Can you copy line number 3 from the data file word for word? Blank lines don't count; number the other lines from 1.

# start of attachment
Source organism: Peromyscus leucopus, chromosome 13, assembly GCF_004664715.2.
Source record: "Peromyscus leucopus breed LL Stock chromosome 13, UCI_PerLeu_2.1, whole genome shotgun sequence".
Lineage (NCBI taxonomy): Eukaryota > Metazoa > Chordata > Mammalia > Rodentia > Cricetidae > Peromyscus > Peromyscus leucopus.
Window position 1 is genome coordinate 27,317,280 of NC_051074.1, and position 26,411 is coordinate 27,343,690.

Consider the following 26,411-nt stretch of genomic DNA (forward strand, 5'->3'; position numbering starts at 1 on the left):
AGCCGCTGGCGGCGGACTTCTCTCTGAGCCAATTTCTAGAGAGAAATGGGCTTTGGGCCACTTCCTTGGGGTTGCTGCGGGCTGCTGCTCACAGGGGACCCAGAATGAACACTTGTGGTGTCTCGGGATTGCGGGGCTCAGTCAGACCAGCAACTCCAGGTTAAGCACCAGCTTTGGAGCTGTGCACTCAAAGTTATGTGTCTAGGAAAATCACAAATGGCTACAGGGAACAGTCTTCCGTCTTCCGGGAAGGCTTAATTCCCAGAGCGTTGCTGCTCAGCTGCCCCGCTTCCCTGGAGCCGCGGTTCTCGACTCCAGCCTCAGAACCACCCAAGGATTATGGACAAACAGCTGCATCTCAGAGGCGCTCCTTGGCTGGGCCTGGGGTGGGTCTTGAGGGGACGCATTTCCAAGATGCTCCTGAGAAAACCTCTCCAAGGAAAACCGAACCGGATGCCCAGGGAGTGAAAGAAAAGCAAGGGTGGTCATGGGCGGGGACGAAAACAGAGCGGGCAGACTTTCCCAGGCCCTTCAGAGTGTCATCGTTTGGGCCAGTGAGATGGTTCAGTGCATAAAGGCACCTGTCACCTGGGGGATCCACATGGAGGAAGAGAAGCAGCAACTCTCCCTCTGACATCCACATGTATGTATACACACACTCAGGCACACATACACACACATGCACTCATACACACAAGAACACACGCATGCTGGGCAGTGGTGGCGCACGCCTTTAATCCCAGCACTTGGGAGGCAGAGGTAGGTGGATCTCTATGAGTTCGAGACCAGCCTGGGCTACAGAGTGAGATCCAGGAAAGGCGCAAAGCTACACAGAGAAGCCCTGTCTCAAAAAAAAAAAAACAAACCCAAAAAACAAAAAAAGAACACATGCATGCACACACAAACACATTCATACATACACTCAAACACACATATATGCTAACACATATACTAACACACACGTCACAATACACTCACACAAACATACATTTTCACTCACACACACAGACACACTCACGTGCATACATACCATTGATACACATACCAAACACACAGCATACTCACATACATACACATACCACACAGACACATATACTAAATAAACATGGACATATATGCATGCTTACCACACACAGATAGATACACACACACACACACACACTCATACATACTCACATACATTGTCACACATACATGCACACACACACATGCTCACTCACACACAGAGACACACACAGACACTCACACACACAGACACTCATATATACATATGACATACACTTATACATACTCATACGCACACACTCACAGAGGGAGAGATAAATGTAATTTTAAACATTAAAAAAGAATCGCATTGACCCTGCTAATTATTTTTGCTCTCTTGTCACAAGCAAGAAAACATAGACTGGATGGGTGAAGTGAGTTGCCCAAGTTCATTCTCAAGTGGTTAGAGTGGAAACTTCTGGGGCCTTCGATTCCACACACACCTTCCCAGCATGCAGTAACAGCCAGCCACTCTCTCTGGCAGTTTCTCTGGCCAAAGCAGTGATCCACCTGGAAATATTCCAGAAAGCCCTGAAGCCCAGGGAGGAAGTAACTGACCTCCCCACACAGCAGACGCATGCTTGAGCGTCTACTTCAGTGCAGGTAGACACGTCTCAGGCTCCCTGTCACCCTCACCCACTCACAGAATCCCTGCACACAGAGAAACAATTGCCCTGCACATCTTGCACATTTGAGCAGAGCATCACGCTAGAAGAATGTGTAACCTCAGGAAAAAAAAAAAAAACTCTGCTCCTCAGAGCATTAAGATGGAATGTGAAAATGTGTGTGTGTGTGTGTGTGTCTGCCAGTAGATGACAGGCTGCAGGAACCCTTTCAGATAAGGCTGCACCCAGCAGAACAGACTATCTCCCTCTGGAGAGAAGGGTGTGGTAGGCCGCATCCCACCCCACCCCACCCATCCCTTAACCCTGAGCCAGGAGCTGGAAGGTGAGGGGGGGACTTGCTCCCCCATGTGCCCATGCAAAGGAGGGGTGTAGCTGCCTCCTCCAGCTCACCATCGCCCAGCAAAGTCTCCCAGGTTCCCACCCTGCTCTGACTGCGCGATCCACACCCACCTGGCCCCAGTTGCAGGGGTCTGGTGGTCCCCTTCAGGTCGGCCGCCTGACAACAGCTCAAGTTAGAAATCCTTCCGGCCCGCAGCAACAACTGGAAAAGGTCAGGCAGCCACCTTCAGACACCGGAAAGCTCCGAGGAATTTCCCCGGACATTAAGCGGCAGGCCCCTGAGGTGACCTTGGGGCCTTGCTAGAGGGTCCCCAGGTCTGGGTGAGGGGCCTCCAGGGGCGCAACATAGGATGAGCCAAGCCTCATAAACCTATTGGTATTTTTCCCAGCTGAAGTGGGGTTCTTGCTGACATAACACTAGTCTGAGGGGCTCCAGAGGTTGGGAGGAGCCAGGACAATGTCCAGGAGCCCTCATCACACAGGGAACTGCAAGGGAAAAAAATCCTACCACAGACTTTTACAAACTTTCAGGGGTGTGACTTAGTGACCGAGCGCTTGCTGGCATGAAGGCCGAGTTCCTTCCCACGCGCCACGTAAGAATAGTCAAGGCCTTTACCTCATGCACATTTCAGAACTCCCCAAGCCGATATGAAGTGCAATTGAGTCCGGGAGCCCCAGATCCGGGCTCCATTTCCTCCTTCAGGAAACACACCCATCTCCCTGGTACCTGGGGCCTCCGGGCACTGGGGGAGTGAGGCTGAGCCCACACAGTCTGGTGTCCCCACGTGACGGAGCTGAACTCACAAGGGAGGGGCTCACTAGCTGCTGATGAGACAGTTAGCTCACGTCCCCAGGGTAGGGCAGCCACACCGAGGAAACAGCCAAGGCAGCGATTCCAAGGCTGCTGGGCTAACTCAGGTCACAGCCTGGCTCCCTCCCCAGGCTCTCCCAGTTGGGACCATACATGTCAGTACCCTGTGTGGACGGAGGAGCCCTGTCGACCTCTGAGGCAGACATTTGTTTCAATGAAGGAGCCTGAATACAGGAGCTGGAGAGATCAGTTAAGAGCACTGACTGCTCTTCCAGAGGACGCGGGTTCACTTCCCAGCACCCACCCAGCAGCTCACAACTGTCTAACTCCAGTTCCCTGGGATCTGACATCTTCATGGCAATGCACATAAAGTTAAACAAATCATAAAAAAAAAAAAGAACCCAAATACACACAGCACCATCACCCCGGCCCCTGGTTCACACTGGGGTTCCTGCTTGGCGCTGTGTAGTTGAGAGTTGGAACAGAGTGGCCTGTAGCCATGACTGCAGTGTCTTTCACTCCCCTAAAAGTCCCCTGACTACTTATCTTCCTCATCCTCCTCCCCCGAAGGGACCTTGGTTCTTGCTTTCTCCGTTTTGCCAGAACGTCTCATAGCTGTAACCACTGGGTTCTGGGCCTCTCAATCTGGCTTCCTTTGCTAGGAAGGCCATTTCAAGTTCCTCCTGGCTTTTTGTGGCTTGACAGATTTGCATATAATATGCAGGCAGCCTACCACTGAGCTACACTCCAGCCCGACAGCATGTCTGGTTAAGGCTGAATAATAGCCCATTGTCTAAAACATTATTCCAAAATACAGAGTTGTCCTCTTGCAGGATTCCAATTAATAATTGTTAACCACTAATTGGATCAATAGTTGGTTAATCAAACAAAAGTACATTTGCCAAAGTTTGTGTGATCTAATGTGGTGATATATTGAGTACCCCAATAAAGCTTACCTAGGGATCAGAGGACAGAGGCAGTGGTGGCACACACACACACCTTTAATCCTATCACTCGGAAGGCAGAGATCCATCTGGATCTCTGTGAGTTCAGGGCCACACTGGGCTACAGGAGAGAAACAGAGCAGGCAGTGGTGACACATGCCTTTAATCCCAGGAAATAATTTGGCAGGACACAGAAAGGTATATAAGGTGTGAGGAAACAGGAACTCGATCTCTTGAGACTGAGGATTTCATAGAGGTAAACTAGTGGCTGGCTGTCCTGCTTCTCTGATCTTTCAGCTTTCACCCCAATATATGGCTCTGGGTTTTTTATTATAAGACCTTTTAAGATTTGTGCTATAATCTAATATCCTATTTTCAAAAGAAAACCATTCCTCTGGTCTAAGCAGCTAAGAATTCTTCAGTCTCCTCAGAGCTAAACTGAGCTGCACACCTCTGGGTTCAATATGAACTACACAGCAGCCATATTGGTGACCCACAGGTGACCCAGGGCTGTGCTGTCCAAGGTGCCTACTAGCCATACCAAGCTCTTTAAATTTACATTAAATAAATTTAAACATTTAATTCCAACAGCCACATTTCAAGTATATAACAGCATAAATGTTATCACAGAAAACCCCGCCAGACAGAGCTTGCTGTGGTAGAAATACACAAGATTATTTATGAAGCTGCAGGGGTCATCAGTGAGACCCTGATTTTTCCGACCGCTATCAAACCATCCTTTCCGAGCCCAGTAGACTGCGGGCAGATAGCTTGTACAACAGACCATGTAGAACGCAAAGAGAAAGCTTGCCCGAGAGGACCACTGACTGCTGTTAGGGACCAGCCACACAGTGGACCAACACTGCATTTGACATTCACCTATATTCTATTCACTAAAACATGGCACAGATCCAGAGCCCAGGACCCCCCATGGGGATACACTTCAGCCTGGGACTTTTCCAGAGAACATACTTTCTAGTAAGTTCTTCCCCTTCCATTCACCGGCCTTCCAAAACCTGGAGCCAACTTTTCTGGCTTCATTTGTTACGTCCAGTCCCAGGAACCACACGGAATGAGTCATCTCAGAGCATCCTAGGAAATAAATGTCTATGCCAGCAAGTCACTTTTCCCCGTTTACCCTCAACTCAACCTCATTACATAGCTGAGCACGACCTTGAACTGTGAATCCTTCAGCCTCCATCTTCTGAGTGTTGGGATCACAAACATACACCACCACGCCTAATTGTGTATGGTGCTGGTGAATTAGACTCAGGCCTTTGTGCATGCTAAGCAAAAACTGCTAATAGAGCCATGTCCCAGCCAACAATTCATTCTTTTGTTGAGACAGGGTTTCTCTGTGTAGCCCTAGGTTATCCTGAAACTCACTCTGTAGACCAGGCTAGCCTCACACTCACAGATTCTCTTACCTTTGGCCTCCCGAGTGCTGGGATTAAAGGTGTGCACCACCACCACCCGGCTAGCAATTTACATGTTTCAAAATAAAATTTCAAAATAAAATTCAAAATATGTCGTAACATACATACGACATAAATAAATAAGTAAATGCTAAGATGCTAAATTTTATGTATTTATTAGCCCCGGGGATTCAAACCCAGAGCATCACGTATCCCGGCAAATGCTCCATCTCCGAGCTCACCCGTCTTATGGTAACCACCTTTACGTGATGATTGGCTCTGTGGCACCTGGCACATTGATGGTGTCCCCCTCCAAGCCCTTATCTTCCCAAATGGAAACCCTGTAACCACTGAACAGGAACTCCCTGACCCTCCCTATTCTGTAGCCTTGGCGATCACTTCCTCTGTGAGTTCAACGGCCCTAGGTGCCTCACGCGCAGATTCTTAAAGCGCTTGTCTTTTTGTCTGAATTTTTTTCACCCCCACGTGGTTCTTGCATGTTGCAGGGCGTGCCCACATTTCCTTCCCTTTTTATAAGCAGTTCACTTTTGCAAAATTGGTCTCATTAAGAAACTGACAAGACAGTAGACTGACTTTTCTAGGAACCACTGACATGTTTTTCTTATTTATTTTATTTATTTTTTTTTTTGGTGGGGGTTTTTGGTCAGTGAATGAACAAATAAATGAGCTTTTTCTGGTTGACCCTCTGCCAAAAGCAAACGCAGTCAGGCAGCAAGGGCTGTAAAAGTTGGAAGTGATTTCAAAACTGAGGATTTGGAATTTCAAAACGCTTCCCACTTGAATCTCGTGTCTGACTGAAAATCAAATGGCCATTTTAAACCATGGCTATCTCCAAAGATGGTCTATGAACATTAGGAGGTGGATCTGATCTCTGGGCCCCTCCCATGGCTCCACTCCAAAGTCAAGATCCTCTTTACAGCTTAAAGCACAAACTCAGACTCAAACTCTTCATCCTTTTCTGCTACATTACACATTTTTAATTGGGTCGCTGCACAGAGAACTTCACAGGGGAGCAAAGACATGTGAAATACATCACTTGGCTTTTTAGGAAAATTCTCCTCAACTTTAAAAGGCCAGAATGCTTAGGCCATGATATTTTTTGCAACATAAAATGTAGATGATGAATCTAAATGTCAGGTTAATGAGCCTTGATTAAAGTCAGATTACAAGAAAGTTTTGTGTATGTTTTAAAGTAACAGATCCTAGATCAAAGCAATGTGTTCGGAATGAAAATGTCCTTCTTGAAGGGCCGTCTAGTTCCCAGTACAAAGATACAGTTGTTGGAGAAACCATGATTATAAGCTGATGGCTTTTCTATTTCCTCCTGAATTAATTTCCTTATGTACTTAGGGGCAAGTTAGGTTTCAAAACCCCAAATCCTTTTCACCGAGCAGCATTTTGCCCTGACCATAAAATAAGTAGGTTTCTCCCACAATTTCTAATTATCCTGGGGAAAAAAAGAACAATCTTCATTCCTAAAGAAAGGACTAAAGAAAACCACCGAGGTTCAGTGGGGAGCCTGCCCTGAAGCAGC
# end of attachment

Lineage (NCBI taxonomy): Eukaryota > Metazoa > Chordata > Mammalia > Rodentia > Cricetidae > Peromyscus > Peromyscus leucopus.